students and address this either by changing their teaching
practices or ensuring that their learning styles are used to
their full effect. It is important to understand students and to
be aware that they have different attitudes to learning. This
should be used to create a teaching experience that will impact
positively on the students’ learning experiences and for finding
a balance between the extremes in each learning dimension.1
learning style preferences cannot always be accommodated but
awareness can help to enhance methods of teaching and thus
methods of learning.
It must be emphasised that these results are an indication of
the students’ learning preferences and an even better indication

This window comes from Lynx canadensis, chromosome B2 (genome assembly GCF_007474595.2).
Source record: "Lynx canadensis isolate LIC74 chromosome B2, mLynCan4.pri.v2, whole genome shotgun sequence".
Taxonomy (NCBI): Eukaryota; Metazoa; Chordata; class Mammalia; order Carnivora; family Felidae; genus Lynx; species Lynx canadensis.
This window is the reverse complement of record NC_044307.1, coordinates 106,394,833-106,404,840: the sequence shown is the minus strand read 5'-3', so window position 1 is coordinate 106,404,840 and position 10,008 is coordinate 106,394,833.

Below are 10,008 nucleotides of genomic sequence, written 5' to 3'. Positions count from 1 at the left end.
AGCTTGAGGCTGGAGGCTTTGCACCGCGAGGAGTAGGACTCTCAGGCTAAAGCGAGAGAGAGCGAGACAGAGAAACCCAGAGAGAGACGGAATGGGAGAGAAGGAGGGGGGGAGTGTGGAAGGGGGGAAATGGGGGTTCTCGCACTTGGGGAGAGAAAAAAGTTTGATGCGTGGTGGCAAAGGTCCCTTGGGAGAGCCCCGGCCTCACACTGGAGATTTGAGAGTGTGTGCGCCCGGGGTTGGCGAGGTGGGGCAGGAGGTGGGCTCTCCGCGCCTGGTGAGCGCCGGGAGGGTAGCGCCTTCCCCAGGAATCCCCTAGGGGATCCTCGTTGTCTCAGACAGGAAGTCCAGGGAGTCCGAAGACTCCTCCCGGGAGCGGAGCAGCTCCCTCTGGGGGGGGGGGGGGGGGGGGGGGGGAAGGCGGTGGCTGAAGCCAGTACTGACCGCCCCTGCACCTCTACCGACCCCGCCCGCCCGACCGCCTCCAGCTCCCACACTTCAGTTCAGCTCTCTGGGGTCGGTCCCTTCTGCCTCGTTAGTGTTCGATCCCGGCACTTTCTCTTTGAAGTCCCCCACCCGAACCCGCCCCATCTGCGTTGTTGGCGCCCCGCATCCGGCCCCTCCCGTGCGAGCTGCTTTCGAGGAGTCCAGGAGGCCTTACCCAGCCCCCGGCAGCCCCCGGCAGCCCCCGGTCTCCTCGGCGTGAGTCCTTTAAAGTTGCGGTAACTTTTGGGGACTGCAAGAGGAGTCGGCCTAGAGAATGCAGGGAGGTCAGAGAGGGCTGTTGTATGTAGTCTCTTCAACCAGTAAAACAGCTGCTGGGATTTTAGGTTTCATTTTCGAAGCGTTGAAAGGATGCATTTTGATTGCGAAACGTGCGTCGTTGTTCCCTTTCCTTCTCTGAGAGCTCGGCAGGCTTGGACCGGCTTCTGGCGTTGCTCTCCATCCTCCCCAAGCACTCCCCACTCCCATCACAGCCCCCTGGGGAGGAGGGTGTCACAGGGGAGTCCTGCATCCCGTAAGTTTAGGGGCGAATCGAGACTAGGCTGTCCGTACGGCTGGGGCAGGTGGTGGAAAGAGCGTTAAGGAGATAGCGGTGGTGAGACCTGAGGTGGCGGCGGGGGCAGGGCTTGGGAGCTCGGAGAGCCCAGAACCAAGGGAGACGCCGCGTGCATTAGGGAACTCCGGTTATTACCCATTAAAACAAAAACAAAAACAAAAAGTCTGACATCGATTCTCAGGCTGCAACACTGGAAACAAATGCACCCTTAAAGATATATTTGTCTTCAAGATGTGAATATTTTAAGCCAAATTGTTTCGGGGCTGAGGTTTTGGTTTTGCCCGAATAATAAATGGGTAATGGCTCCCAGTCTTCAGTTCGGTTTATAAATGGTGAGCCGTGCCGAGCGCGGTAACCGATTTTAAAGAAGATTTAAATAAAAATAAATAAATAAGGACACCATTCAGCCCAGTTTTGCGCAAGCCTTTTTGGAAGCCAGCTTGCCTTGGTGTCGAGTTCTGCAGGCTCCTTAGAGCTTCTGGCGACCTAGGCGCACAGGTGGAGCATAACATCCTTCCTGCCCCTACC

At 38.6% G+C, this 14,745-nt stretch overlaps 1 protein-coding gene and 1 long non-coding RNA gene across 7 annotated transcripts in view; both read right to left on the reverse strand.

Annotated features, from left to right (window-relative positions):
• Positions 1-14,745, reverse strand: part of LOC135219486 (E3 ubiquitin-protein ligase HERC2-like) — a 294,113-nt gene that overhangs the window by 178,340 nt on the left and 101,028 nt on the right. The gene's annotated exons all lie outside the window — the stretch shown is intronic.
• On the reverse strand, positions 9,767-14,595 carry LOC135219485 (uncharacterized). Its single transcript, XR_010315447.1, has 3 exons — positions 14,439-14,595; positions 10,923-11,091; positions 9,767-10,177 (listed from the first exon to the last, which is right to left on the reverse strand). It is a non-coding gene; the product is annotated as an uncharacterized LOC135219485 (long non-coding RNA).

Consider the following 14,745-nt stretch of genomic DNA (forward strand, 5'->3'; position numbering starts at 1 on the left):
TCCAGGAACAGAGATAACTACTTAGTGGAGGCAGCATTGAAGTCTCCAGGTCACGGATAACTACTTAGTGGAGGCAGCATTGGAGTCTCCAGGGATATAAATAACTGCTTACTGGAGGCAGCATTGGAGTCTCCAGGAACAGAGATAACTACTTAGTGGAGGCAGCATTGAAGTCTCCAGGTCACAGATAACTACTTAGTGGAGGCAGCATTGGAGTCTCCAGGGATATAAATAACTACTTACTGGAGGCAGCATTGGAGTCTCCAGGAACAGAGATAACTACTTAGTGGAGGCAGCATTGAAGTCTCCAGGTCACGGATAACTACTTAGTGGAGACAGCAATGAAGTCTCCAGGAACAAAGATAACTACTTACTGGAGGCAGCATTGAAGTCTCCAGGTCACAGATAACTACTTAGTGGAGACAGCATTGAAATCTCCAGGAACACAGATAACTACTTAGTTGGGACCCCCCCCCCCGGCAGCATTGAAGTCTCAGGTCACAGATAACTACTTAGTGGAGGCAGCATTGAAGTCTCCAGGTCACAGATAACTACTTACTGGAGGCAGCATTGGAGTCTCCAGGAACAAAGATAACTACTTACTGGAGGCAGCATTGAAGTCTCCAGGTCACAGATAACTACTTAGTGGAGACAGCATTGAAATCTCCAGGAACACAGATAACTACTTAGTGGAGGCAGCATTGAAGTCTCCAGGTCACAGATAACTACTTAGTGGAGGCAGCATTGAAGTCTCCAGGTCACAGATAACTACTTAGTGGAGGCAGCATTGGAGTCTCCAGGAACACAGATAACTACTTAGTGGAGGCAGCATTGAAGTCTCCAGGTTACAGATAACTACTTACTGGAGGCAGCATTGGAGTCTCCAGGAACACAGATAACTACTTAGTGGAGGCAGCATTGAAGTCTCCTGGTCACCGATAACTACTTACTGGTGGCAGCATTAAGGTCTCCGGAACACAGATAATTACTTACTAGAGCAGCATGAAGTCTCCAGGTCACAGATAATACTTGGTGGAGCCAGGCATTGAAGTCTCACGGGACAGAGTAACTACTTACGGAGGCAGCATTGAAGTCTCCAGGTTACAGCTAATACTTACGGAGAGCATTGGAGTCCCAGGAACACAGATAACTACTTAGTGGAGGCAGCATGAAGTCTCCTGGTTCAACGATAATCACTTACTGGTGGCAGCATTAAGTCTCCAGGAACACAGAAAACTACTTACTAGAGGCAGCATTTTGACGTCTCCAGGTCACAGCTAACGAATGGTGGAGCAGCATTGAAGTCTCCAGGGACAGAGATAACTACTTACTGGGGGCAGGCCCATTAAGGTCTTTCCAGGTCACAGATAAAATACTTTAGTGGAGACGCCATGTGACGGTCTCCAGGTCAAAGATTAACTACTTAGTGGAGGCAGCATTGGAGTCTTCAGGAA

of the preference profile of a group of students (e.g. a class),
but should not be over-interpreted.
Acknowledgements. The authors would
like to thank the National Research Foundation (NRF) for funding
that allowed the first author to participate in a staff
development programme and conduct an educational project.
1. Felder R, Brent R. Understanding student differences. Journal of Engineering Education 2005;94(1):57-72.
2. Wessel J, Loomis J, Rennie S, Brook P, Hoddinott J, Aherne M. Learning styles and perceived problem-solving ability of students in a baccalaureate physiotherapy programme. Physiotherapy Theory Practice 1999;15:17-24. [http://dx.doi.org/10.1080/095939899307865]
3. Carmo L, Gomes A, Pereira F, Mendes A. Learning styles and problem solving strategies. Paper presented at the 3rd E-Learning Conference; 7 - 8 September 2006, Coimbra, Portugal.
4. Lujan H, DiCarlo S. First-year medical students prefer multiple learning styles. Advan Physiol Educ 2006;30:13-16. [http://dx.doi.org/10.1152/advan.00045.2005]